Differences between DOCX and DOC and how to open them

Differences between DOCX and DOC and how to open them

DOX and DOC are the file formats most used by Microsoft Word. We explain the differences between them, and which one you should use so that your Word documents are as compatible as possible with other applications.

The history of the move from DOC to DOCX

The DOC format was the main one in Microsoft Word until the arrival of the Word 2007 version , with which the most modern DOCX format was introduced. The DOCX format is an improved version of DOC, thereby making files smaller and less prone to corruption errors.

The DOC format began to be used more than 30 years ago with the arrival of the first version of Microsoft Word for the MS-DOS operating system. It is a proprietary format of Microsoft, which was only supported by Word. This changed in 2006 when Microsoft opened the DOC specification, making it compatible with other alternative word processors from that moment on.

The closed nature of DOC helped Microsoft dominate the office automation industry with an iron fist, as professionals were forced to pay for Microsoft Office if they wanted to be able to view their clients' files seamlessly. It was pressure from Open Office that forced Microsoft to release the DOC format , as this free proposal was increasingly popular. However, some of the more advanced DOC features were still unique to Word, so compatibility was not 100%.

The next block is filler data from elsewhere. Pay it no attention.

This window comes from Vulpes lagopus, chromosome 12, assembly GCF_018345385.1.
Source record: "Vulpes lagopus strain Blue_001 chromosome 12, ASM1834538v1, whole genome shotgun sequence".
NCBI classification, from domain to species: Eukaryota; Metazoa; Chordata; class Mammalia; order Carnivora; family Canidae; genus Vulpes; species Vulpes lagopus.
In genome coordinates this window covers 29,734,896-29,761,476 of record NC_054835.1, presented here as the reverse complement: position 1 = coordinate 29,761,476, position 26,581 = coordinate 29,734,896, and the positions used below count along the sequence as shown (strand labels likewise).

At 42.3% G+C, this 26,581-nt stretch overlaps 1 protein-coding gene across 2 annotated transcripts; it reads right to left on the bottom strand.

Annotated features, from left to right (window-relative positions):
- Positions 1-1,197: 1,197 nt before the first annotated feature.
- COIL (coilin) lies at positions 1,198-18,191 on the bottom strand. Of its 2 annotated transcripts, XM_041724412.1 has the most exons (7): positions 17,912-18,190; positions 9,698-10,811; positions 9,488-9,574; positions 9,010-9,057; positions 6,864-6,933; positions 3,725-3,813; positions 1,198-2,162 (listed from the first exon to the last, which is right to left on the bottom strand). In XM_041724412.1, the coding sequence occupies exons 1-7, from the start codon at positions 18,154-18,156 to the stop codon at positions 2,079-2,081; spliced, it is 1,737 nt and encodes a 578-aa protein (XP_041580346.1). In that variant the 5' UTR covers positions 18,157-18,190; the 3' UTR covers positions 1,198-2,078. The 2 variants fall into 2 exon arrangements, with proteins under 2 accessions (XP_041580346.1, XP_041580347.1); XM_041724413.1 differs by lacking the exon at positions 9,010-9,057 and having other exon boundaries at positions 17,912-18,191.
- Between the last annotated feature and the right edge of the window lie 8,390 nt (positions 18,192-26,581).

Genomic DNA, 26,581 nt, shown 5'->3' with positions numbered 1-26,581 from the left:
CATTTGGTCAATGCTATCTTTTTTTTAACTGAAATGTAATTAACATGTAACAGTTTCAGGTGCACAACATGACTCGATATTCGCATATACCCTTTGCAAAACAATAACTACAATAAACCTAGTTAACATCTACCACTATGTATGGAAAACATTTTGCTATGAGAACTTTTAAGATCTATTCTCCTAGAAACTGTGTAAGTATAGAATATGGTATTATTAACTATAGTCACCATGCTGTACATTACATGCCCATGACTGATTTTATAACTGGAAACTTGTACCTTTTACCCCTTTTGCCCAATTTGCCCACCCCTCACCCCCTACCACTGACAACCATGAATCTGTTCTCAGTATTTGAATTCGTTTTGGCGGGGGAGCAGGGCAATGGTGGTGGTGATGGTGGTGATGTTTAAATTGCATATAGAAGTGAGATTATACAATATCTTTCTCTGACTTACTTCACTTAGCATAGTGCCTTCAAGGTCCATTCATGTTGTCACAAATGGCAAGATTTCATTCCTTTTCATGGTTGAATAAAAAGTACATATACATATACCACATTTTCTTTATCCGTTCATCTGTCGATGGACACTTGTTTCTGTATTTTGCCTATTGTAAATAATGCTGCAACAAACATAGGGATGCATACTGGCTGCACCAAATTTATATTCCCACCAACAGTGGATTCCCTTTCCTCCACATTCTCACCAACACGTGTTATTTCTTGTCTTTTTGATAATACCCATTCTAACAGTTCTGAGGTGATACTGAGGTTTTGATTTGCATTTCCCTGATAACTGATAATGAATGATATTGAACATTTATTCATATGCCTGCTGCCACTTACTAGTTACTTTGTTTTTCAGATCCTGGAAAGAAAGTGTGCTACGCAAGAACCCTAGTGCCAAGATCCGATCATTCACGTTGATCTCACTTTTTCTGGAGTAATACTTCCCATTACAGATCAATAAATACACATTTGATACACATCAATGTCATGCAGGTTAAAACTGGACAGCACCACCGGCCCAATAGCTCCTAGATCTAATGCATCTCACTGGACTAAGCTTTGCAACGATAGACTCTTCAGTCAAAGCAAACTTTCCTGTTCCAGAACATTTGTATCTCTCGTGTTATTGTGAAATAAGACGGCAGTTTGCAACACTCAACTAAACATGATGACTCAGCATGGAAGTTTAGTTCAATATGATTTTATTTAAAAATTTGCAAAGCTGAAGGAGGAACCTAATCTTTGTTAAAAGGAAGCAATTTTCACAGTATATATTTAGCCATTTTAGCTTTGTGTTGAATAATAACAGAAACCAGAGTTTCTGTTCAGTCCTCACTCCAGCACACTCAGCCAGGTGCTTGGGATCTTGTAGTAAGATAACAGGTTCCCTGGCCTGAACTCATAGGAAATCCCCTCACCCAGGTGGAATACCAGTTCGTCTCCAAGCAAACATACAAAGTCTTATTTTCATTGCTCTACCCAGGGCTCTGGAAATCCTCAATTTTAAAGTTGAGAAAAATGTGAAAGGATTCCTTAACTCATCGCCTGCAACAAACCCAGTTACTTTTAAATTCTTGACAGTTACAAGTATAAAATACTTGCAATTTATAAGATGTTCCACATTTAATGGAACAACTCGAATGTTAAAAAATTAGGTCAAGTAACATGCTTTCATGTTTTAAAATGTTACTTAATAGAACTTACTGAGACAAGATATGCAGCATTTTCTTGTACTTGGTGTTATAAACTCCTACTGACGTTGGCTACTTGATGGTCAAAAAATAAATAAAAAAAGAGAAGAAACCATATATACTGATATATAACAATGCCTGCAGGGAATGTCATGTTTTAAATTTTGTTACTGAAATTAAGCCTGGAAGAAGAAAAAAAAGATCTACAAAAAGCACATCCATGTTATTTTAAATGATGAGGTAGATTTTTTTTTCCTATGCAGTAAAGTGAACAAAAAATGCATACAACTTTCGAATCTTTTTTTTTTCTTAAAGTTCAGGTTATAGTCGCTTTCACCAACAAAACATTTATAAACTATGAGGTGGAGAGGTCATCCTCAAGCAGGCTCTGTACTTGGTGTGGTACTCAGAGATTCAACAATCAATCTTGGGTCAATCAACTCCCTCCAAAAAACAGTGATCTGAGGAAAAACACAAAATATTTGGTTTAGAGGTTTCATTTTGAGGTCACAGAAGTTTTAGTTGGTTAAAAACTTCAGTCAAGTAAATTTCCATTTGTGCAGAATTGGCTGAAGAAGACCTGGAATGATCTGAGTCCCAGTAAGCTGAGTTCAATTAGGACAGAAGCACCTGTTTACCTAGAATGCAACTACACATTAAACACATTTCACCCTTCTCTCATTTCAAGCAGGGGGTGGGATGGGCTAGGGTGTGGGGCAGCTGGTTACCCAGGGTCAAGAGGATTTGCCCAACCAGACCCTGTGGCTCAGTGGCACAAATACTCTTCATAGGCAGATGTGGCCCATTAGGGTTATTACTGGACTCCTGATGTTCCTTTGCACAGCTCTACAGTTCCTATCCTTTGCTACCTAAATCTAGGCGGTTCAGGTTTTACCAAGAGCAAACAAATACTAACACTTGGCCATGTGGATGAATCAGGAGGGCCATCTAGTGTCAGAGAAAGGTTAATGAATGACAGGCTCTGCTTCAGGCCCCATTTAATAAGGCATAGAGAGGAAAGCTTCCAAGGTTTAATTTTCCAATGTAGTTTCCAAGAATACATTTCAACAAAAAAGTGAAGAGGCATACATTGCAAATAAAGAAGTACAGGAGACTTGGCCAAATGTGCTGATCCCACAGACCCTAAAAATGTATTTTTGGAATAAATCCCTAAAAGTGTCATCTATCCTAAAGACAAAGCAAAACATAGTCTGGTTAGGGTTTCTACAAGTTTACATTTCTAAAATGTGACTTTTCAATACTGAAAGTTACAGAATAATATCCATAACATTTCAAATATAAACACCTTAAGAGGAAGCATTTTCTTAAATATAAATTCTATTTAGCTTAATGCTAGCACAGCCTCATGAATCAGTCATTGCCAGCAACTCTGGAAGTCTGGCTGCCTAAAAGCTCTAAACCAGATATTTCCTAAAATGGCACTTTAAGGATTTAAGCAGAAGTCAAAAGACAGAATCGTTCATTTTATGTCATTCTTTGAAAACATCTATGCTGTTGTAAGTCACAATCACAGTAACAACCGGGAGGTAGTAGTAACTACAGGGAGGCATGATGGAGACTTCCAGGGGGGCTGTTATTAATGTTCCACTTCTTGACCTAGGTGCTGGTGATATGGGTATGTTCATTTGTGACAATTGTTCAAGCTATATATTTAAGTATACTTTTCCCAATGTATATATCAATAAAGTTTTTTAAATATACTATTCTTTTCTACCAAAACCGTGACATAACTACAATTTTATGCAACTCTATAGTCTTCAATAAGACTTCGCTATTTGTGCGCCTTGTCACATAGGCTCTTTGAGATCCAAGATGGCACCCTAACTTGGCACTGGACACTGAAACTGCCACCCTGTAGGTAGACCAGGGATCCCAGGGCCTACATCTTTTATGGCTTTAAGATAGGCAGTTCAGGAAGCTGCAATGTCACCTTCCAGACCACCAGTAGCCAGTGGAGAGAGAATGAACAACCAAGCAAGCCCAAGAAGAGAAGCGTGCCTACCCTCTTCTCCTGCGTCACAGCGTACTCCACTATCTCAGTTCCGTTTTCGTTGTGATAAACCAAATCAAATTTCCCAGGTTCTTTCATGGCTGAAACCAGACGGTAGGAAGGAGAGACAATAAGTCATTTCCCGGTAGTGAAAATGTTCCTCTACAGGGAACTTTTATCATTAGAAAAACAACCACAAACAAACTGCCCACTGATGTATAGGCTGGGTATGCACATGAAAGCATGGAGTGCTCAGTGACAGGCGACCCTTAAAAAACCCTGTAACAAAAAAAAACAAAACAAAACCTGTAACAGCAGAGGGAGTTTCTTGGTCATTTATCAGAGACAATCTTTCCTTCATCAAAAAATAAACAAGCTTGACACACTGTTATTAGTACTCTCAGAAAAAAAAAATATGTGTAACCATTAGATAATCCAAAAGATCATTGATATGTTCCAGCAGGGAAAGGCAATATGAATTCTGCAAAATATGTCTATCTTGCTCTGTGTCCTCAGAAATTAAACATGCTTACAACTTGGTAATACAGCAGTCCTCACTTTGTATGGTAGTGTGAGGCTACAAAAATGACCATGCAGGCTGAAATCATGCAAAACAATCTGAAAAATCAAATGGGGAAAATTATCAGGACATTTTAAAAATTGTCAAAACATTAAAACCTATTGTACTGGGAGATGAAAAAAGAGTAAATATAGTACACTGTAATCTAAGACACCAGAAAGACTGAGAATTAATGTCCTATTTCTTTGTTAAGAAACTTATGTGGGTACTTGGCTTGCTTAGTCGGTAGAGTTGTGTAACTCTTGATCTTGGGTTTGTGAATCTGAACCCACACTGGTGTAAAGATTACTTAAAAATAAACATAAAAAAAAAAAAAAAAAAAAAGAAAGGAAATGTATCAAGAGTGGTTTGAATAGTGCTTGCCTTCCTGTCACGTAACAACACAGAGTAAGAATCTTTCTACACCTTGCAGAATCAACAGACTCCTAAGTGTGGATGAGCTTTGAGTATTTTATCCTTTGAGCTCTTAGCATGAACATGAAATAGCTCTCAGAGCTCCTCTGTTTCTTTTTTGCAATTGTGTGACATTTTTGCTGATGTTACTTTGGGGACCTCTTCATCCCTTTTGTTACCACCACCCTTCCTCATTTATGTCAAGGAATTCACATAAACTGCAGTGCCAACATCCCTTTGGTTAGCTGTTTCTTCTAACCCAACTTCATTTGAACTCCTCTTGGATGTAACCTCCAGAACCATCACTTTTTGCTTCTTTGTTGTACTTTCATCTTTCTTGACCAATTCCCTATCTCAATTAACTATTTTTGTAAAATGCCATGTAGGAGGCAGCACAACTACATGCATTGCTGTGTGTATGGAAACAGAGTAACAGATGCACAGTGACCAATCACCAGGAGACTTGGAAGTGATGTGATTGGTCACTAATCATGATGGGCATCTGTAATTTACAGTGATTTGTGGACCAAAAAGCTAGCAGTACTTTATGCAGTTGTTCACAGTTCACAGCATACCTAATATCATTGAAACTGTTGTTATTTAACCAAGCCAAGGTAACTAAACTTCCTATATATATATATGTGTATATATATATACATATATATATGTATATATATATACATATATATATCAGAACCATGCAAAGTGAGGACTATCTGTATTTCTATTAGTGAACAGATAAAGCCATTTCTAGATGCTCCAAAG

The competition was pressing more and more, this made Microsoft push to adopt a more open format than DOC. It was this that caused the appearance of the DOCX format, along with its first cousins ​​XLSX and PPTX for Excel and PowerPoint respectively. These new formats were presented under the name "Office Open XML" as they are based on the more efficient Extensible Markup Language.

DOCX is the default format for saving as a word document.

Differences between DOCX and DOC and how to open them 2

Why you should use DOCX

DOCX, XLSX, and PPTX are fully supported natively with Office versions 2007 and above , although Microsoft has added support for earlier versions. This makes them the reference formats when saving documents in the most modern versions of Microsoft Office. Its open nature allows it to be read without problems by other office applications, such as Libre Office . The only reason to continue using DOC is that you want to recover documents from many years ago, or that you have to work with very old versions of Office, something that is very unlikely to happen.